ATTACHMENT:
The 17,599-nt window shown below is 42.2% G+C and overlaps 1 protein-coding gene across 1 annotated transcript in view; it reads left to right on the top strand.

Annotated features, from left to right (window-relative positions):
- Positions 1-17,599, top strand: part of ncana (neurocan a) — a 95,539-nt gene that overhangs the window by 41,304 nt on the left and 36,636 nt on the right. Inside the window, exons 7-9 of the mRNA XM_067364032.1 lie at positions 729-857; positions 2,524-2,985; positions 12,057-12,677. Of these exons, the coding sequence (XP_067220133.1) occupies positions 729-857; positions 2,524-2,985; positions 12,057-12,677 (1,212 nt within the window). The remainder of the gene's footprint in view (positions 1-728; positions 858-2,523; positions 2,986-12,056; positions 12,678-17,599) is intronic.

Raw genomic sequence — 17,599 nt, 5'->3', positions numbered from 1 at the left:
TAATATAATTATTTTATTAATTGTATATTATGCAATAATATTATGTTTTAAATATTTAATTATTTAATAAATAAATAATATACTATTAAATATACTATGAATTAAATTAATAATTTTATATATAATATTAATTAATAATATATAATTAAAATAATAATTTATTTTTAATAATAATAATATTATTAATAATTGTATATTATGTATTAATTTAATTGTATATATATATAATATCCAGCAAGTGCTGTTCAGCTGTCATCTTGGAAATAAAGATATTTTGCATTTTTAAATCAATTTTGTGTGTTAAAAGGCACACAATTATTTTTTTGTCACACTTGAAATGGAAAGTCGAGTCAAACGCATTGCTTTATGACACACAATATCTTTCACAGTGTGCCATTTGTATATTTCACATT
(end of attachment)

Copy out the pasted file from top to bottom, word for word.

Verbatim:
The 17,599-nt window shown below is 42.2% G+C and overlaps 1 protein-coding gene across 1 annotated transcript in view; it reads left to right on the top strand.

Annotated features, from left to right (window-relative positions):
- Positions 1-17,599, top strand: part of ncana (neurocan a) — a 95,539-nt gene that overhangs the window by 41,304 nt on the left and 36,636 nt on the right. Inside the window, exons 7-9 of the mRNA XM_067364032.1 lie at positions 729-857; positions 2,524-2,985; positions 12,057-12,677. Of these exons, the coding sequence (XP_067220133.1) occupies positions 729-857; positions 2,524-2,985; positions 12,057-12,677 (1,212 nt within the window). The remainder of the gene's footprint in view (positions 1-728; positions 858-2,523; positions 2,986-12,056; positions 12,678-17,599) is intronic.

Raw genomic sequence — 17,599 nt, 5'->3', positions numbered from 1 at the left:
TAATATAATTATTTTATTAATTGTATATTATGCAATAATATTATGTTTTAAATATTTAATTATTTAATAAATAAATAATATACTATTAAATATACTATGAATTAAATTAATAATTTTATATATAATATTAATTAATAATATATAATTAAAATAATAATTTATTTTTAATAATAATAATATTATTAATAATTGTATATTATGTATTAATTTAATTGTATATATATATAATATCCAGCAAGTGCTGTTCAGCTGTCATCTTGGAAATAAAGATATTTTGCATTTTTAAATCAATTTTGTGTGTTAAAAGGCACACAATTATTTTTTTGTCACACTTGAAATGGAAAGTCGAGTCAAACGCATTGCTTTATGACACACAATATCTTTCACAGTGTGCCATTTGTATATTTCACATT